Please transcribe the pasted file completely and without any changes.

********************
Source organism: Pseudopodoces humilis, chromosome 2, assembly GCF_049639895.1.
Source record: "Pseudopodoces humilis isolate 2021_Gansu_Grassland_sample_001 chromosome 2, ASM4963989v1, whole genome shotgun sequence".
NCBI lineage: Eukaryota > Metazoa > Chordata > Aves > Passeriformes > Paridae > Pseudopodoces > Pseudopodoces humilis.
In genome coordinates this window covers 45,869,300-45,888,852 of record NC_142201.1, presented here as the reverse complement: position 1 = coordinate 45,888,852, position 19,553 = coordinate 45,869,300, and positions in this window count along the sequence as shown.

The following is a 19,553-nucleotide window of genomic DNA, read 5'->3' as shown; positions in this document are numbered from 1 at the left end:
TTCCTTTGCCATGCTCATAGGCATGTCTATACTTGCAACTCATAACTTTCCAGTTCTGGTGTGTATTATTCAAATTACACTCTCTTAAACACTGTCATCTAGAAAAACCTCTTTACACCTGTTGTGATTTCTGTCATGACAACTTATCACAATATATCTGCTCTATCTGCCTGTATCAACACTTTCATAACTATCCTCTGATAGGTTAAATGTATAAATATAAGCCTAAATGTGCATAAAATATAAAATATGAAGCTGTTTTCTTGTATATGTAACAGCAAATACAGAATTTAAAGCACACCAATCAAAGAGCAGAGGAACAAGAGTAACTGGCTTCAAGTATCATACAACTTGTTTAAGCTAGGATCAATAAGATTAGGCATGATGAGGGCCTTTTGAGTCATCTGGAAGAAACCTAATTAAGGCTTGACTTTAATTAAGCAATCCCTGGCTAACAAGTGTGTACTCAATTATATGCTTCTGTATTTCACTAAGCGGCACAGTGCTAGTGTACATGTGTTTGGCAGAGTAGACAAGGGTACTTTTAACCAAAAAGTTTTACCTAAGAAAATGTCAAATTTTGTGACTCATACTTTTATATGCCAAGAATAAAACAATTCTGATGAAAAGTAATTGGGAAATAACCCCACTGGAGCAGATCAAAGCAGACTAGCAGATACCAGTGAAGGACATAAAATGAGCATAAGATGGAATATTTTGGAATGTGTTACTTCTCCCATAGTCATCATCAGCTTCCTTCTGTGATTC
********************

Source organism: Pseudopodoces humilis, chromosome 2, assembly GCF_049639895.1.
Source record: "Pseudopodoces humilis isolate 2021_Gansu_Grassland_sample_001 chromosome 2, ASM4963989v1, whole genome shotgun sequence".
NCBI lineage: Eukaryota > Metazoa > Chordata > Aves > Passeriformes > Paridae > Pseudopodoces > Pseudopodoces humilis.
In genome coordinates this window covers 45,869,300-45,888,852 of record NC_142201.1, presented here as the reverse complement: position 1 = coordinate 45,888,852, position 19,553 = coordinate 45,869,300, and positions in this window count along the sequence as shown.

The following is a 19,553-nucleotide window of genomic DNA, read 5'->3' as shown; positions in this document are numbered from 1 at the left end:
TTCCTTTGCCATGCTCATAGGCATGTCTATACTTGCAACTCATAACTTTCCAGTTCTGGTGTGTATTATTCAAATTACACTCTCTTAAACACTGTCATCTAGAAAAACCTCTTTACACCTGTTGTGATTTCTGTCATGACAACTTATCACAATATATCTGCTCTATCTGCCTGTATCAACACTTTCATAACTATCCTCTGATAGGTTAAATGTATAAATATAAGCCTAAATGTGCATAAAATATAAAATATGAAGCTGTTTTCTTGTATATGTAACAGCAAATACAGAATTTAAAGCACACCAATCAAAGAGCAGAGGAACAAGAGTAACTGGCTTCAAGTATCATACAACTTGTTTAAGCTAGGATCAATAAGATTAGGCATGATGAGGGCCTTTTGAGTCATCTGGAAGAAACCTAATTAAGGCTTGACTTTAATTAAGCAATCCCTGGCTAACAAGTGTGTACTCAATTATATGCTTCTGTATTTCACTAAGCGGCACAGTGCTAGTGTACATGTGTTTGGCAGAGTAGACAAGGGTACTTTTAACCAAAAAGTTTTACCTAAGAAAATGTCAAATTTTGTGACTCATACTTTTATATGCCAAGAATAAAACAATTCTGATGAAAAGTAATTGGGAAATAACCCCACTGGAGCAGATCAAAGCAGACTAGCAGATACCAGTGAAGGACATAAAATGAGCATAAGATGGAATATTTTGGAATGTGTTACTTCTCCCATAGTCATCATCAGCTTCCTTCTGTGATTC